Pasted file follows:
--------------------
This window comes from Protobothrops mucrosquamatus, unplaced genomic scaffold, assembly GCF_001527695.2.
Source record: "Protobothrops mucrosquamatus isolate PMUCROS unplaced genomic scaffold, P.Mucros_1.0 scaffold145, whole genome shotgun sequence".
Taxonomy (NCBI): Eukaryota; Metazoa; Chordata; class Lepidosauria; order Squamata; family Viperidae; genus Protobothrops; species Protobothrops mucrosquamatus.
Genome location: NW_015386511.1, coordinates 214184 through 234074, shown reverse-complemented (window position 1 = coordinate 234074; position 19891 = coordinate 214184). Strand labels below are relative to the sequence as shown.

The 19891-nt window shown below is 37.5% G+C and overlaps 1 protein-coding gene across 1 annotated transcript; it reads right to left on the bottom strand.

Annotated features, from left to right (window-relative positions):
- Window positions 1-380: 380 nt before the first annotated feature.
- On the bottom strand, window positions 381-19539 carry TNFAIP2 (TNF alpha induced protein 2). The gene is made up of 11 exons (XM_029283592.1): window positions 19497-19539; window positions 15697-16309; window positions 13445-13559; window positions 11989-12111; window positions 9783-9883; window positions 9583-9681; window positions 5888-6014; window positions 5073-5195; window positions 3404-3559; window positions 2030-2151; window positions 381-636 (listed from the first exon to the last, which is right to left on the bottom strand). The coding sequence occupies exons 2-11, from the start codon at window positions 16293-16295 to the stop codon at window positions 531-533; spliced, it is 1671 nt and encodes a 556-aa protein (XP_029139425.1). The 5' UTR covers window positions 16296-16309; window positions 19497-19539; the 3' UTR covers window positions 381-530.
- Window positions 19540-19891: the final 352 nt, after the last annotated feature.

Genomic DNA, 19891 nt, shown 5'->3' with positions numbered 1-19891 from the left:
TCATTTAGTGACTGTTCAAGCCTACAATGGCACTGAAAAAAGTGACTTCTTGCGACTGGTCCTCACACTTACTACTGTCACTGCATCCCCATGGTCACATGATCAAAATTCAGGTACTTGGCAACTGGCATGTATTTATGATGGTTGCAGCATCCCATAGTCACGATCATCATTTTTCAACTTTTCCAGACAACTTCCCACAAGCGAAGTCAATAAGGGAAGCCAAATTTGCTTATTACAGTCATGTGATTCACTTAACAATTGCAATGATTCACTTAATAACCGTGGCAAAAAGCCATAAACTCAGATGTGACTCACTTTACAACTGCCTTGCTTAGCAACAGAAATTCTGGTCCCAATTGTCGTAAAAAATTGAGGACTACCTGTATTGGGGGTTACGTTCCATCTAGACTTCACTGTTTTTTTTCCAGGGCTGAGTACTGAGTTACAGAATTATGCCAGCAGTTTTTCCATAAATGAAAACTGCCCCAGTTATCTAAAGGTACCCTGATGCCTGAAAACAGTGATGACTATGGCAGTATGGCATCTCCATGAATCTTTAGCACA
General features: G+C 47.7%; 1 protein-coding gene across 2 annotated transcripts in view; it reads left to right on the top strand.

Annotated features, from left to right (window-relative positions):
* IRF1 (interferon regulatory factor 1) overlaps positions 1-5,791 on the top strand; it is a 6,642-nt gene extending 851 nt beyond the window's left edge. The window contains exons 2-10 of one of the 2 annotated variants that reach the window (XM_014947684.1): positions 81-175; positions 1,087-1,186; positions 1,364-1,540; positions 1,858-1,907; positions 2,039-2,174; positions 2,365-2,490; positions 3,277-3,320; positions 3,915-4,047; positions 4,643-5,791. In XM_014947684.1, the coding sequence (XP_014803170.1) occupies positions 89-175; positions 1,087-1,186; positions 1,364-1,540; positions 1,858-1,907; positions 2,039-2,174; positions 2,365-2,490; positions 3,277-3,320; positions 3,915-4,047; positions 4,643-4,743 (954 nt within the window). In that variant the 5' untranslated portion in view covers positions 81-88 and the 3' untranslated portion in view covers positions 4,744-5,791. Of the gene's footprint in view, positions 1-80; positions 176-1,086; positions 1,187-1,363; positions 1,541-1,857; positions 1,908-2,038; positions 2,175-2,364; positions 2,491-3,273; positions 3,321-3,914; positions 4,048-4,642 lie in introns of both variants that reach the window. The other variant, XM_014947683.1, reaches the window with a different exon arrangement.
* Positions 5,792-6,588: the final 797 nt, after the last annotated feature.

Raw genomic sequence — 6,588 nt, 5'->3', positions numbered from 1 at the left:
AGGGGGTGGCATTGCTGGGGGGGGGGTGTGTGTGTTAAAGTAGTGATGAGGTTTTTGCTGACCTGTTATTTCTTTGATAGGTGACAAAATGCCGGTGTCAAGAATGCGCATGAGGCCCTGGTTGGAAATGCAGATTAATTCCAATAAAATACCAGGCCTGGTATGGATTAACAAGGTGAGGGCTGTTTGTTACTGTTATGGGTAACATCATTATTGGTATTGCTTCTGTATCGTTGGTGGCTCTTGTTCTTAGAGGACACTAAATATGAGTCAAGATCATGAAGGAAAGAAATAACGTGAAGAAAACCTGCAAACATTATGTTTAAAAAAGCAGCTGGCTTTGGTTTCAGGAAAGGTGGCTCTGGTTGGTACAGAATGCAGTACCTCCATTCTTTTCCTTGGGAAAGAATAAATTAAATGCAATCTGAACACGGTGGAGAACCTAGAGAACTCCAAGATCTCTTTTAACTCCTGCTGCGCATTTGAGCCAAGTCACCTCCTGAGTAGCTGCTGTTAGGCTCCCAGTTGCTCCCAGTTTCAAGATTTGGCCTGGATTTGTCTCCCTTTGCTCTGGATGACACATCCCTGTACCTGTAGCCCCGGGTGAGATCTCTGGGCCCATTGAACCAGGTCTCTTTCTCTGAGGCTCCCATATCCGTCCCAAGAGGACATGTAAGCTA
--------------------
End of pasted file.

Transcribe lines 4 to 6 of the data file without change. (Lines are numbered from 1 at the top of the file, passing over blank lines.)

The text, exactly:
Genome location: NW_015386511.1, coordinates 214184 through 234074, shown reverse-complemented (window position 1 = coordinate 234074; position 19891 = coordinate 214184). Strand labels below are relative to the sequence as shown.

The 19891-nt window shown below is 37.5% G+C and overlaps 1 protein-coding gene across 1 annotated transcript; it reads right to left on the bottom strand.

Annotated features, from left to right (window-relative positions):